Parrot owners know very well how intelligent and active they are. Some have an intelligence equal to that of a five-year-old child. These birds see better than people, their color perception is richer than ours, it turns out, and they hear perfectly well. Where a parrot has ears and how to find them in your pet, read this article.
Do parrots have ears?
Probably every bird lover who enjoys watching his or her pet one day has a question: do parrots have ears, and how do they hear sounds?
Hearing devices in feathered birds are invisible to our eyes, they are hidden by feathers, but parrots have them. Thanks to them birds not only hear well but also perfectly orient themselves in space.
The vestibular apparatus of birds is located in their hearing organs, if there are problems with them, they will not be able to fly or even just sit on the porch.
How do parrots hear?
The anatomy of birds is designed to help them adapt to their environment, find food, and react quickly to danger. This is why parrots are able to hear very soft and distant sounds, which allows them to survive in the often hostile wilderness of such small creatures.
Due to their ability to perceive sounds between 120 Hz and 15 kHz, many parrots can accurately reproduce a variety of sounds, words and phrases, songs, and even the intonation and timbre of their owners’ voices.
Parrots’ ears are also a means of communication. The birds make sounds in case of danger or in the process of courting a mating partner. Having found somewhere feeding grounds, they notify their flock mates by special sounds.
Near the ears, there are folds of skin with feathers that act as “locators. Parrots adjust the volume of sounds by moving these folds. When a pet is frightened or alarmed, it begins to ruffle, the parotid feathers lift up, opening the auditory tubes.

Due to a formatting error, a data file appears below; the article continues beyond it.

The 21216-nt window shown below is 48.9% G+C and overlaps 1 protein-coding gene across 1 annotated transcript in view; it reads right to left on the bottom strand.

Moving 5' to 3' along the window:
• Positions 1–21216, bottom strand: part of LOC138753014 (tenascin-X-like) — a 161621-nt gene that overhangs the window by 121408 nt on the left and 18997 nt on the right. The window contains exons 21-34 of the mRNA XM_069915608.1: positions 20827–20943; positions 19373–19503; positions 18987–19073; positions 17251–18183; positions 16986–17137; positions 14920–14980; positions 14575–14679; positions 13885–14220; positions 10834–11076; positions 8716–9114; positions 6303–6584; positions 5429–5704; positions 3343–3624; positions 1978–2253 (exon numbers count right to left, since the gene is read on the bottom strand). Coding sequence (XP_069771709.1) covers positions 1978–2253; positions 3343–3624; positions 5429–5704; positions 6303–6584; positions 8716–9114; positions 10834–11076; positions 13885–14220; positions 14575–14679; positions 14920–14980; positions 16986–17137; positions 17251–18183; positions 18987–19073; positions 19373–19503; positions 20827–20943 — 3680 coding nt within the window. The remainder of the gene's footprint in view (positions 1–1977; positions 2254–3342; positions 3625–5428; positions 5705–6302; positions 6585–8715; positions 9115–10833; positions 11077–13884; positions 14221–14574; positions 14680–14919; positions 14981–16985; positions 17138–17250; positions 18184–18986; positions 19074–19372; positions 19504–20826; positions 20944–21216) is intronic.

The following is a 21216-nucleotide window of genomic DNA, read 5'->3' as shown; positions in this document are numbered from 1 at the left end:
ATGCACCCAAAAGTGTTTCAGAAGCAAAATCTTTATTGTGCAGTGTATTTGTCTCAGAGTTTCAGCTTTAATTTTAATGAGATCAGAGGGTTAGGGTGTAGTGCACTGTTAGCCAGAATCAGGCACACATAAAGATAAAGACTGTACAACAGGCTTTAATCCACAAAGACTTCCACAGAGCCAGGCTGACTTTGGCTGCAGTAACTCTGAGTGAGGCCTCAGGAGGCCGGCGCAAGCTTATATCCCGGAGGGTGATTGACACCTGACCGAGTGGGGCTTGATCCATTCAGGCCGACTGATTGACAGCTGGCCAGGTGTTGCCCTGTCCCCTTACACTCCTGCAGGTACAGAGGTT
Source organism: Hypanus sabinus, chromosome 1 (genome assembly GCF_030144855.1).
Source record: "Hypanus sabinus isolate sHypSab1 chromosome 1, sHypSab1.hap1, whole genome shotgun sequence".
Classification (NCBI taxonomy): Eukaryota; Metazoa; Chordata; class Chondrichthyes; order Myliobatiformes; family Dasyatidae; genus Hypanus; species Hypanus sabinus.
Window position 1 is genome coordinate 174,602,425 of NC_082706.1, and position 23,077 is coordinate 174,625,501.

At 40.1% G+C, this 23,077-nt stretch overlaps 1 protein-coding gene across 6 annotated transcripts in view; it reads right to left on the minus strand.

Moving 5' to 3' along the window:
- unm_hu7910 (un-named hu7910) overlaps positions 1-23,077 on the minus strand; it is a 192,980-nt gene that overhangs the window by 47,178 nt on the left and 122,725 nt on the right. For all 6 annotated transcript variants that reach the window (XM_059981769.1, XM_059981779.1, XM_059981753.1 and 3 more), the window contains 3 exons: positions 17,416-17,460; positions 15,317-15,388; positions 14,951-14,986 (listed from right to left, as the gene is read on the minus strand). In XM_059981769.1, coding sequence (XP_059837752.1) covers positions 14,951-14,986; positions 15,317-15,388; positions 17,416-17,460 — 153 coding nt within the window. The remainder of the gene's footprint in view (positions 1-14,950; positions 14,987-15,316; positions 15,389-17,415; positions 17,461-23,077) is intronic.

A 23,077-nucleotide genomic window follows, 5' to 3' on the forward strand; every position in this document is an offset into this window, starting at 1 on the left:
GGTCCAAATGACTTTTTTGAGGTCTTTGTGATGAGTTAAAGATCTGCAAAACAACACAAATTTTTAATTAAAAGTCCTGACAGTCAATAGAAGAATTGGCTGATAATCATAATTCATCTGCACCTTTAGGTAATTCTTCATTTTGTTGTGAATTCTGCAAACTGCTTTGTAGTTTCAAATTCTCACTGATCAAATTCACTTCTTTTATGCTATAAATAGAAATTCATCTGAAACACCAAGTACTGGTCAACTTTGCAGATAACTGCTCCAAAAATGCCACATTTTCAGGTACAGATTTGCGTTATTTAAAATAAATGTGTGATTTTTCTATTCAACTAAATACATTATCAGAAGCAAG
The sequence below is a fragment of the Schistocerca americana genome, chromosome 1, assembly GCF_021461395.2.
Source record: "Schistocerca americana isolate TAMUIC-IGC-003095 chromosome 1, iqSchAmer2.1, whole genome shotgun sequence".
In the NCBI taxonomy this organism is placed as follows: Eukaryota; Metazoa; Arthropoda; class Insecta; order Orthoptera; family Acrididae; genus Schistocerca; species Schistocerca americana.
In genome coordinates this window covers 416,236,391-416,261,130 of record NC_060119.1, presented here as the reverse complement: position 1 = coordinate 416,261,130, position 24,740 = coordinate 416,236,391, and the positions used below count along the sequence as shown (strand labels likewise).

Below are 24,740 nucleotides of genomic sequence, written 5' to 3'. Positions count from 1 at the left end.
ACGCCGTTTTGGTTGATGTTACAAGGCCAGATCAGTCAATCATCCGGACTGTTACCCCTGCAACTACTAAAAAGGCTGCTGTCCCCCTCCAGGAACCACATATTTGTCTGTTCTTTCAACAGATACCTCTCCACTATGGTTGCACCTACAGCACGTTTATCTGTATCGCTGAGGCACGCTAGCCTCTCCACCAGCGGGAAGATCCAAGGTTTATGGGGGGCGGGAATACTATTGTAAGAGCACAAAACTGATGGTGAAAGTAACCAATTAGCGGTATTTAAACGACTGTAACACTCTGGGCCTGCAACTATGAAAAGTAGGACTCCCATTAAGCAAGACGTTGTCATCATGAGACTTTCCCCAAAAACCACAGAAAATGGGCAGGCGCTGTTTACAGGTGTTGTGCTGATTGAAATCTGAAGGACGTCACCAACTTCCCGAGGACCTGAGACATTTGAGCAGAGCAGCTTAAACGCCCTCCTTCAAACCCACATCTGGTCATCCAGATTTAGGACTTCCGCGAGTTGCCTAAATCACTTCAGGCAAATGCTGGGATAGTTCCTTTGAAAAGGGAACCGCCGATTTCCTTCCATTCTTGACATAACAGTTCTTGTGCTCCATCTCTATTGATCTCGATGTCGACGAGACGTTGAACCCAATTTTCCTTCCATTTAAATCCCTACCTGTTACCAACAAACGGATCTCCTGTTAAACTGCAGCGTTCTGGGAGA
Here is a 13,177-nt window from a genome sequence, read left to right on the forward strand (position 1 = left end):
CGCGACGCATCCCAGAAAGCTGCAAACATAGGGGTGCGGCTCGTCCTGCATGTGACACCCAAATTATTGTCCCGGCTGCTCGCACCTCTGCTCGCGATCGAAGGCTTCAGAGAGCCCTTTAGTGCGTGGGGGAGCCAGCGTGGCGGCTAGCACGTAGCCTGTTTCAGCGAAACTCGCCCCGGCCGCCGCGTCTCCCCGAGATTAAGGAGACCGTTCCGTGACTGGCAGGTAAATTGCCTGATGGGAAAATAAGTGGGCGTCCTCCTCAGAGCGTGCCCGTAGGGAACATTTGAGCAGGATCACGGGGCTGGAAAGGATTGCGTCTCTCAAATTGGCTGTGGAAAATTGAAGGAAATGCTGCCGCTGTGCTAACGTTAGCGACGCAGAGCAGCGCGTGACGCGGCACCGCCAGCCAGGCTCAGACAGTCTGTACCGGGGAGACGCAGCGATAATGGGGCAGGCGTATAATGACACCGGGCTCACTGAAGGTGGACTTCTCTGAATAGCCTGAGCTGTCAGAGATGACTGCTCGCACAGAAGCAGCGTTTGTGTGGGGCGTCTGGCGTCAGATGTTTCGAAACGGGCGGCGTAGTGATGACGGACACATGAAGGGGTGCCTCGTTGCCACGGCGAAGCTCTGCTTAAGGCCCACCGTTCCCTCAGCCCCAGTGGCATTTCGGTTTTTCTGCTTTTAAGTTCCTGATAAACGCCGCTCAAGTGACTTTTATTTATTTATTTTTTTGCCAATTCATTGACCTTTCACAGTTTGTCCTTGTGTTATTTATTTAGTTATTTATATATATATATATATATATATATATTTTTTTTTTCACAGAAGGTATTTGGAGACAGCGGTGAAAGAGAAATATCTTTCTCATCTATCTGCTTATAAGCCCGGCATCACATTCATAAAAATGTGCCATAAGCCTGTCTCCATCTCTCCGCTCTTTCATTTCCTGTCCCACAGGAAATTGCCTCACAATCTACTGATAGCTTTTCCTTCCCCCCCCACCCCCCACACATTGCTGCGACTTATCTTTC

If a bird is about to take a nap, she is able to muffle extraneous sounds by moving these skin folds a little and pressing feathers to her head.
Newborn chicks are usually born blind, but they can hear from the first days.
Some surprising facts about birds’ hearing abilities:
- feathered birds are less sensitive to the upper and lower limits of the frequency range;
- Although parrots hear a smaller range of sounds than we do, they are much better at discerning rapid changes in the intensity and pitch of sounds than we are;
- if you reduce the speed of a bird’s voice tenfold, only then will the human ear be able to hear all the variety that is available to parrots’ ears.
Where a parrot has ears
In this photo you can see that it is easiest to find where parrots have ears in young chicks, because their plumage is not as dense and luxurious as in adults, so the ears can be seen even with the naked eye:
Older birds have ears on the sides of the head below the eyes and slightly backward. To locate them in your pet, gently scratch his neck and head against the growth of his feathers. He will really enjoy your petting. Slightly move his feathers apart in this area and you will find small, oval-shaped holes, which are the ears. Feathers protect them from injury, water, and foreign bodies. Well, as already written, they help regulate the volume of perceived sounds.
Attention! If you notice that your fluffy parrot keeps scratching its parotid area, there is a discharge from the ear canals, you notice sticky or loose feathers in this area, you should contact a veterinary clinic.
Structural features for parrots ears
In contrast to the ears of mammals, which have the upper ear, the parrot’s hearing organs have only the middle and inner ear. The role of the upper ear is performed by feathers, and the front ones, fluffy like a plowshare, form an air cavity, and the rear ones, denser and thicker, together with skin folds form sound-receiving walls.
The middle ear is a cavity filled with air. It consists of:
- the muscles;
- the eardrum;
- The round window (an additional tympanic membrane);
- A rod-shaped ossicle.
There are no other bones in the auditory organs of parrots. Due to its mobility, this single ossicle leads out the vibrations of the eardrum. Due to these vibrations in the inner ear begins to vibrate. The special fluid that is in it also begins to vibrate, impulses are transmitted to the brain, which leads to the interpretation of sounds.
The inner ear is very complex, with labyrinths responsible for spatial orientation and balance. Receptors in these labyrinths transmit information to the brain about the distance to objects, the height of the flight, the position of the bird in space, and much more.
In their structure, parrots’ ears are similar to the hearing organs of reptiles. They are completely unlike human devices. It is true that in the UK, a man named Ted Richards, who removed his own ears to become similar to his pets, for which he received the nickname “parrot man” in the media.
But they hear much better than we do. And this ability saves their lives in the wild, and in domestic conditions helps them to reproduce sounds and human speech perfectly.